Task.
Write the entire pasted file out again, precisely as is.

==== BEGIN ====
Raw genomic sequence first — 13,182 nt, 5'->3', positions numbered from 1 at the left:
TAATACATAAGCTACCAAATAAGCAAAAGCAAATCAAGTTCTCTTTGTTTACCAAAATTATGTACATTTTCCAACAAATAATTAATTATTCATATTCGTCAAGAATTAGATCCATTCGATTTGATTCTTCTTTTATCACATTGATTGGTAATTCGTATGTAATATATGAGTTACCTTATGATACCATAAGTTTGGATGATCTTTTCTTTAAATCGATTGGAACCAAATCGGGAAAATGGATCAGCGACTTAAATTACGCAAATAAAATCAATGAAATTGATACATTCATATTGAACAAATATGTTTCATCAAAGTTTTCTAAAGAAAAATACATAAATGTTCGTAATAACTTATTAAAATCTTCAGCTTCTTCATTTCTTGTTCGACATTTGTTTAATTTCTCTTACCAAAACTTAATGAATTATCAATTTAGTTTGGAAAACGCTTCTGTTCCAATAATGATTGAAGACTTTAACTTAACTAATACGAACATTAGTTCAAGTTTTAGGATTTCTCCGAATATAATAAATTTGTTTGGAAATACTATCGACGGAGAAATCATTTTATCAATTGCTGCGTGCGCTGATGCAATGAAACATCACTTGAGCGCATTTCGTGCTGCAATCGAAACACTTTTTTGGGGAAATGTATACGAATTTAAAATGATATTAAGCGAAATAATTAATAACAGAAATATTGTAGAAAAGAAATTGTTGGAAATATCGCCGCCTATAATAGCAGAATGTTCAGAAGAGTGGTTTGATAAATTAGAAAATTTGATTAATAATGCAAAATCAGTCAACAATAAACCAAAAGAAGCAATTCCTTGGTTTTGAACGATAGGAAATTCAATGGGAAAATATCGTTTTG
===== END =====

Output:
Raw genomic sequence first — 13,182 nt, 5'->3', positions numbered from 1 at the left:
TAATACATAAGCTACCAAATAAGCAAAAGCAAATCAAGTTCTCTTTGTTTACCAAAATTATGTACATTTTCCAACAAATAATTAATTATTCATATTCGTCAAGAATTAGATCCATTCGATTTGATTCTTCTTTTATCACATTGATTGGTAATTCGTATGTAATATATGAGTTACCTTATGATACCATAAGTTTGGATGATCTTTTCTTTAAATCGATTGGAACCAAATCGGGAAAATGGATCAGCGACTTAAATTACGCAAATAAAATCAATGAAATTGATACATTCATATTGAACAAATATGTTTCATCAAAGTTTTCTAAAGAAAAATACATAAATGTTCGTAATAACTTATTAAAATCTTCAGCTTCTTCATTTCTTGTTCGACATTTGTTTAATTTCTCTTACCAAAACTTAATGAATTATCAATTTAGTTTGGAAAACGCTTCTGTTCCAATAATGATTGAAGACTTTAACTTAACTAATACGAACATTAGTTCAAGTTTTAGGATTTCTCCGAATATAATAAATTTGTTTGGAAATACTATCGACGGAGAAATCATTTTATCAATTGCTGCGTGCGCTGATGCAATGAAACATCACTTGAGCGCATTTCGTGCTGCAATCGAAACACTTTTTTGGGGAAATGTATACGAATTTAAAATGATATTAAGCGAAATAATTAATAACAGAAATATTGTAGAAAAGAAATTGTTGGAAATATCGCCGCCTATAATAGCAGAATGTTCAGAAGAGTGGTTTGATAAATTAGAAAATTTGATTAATAATGCAAAATCAGTCAACAATAAACCAAAAGAAGCAATTCCTTGGTTTTGAACGATAGGAAATTCAATGGGAAAATATCGTTTTG